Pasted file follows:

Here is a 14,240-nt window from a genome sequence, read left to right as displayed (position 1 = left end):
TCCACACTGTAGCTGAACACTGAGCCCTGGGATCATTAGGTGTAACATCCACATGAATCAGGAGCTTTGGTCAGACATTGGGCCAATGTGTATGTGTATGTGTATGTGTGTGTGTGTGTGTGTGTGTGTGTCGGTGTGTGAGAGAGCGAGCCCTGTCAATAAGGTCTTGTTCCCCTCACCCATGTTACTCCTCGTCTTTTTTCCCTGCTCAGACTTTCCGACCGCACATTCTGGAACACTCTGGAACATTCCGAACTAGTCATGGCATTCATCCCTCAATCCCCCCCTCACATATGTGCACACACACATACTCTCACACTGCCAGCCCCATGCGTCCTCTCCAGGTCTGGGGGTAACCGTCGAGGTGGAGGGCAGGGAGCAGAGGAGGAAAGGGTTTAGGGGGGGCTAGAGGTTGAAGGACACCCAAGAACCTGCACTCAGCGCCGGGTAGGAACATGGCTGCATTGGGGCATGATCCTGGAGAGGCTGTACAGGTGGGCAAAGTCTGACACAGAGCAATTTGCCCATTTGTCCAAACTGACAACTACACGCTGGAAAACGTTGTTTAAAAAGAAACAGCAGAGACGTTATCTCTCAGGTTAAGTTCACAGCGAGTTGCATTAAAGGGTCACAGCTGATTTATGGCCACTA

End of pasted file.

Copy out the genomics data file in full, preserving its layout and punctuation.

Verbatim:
Here is a 14,240-nt window from a genome sequence, read left to right as displayed (position 1 = left end):
TCCACACTGTAGCTGAACACTGAGCCCTGGGATCATTAGGTGTAACATCCACATGAATCAGGAGCTTTGGTCAGACATTGGGCCAATGTGTATGTGTATGTGTATGTGTGTGTGTGTGTGTGTGTGTGTGTCGGTGTGTGAGAGAGCGAGCCCTGTCAATAAGGTCTTGTTCCCCTCACCCATGTTACTCCTCGTCTTTTTTCCCTGCTCAGACTTTCCGACCGCACATTCTGGAACACTCTGGAACATTCCGAACTAGTCATGGCATTCATCCCTCAATCCCCCCCTCACATATGTGCACACACACATACTCTCACACTGCCAGCCCCATGCGTCCTCTCCAGGTCTGGGGGTAACCGTCGAGGTGGAGGGCAGGGAGCAGAGGAGGAAAGGGTTTAGGGGGGGCTAGAGGTTGAAGGACACCCAAGAACCTGCACTCAGCGCCGGGTAGGAACATGGCTGCATTGGGGCATGATCCTGGAGAGGCTGTACAGGTGGGCAAAGTCTGACACAGAGCAATTTGCCCATTTGTCCAAACTGACAACTACACGCTGGAAAACGTTGTTTAAAAAGAAACAGCAGAGACGTTATCTCTCAGGTTAAGTTCACAGCGAGTTGCATTAAAGGGTCACAGCTGATTTATGGCCACTA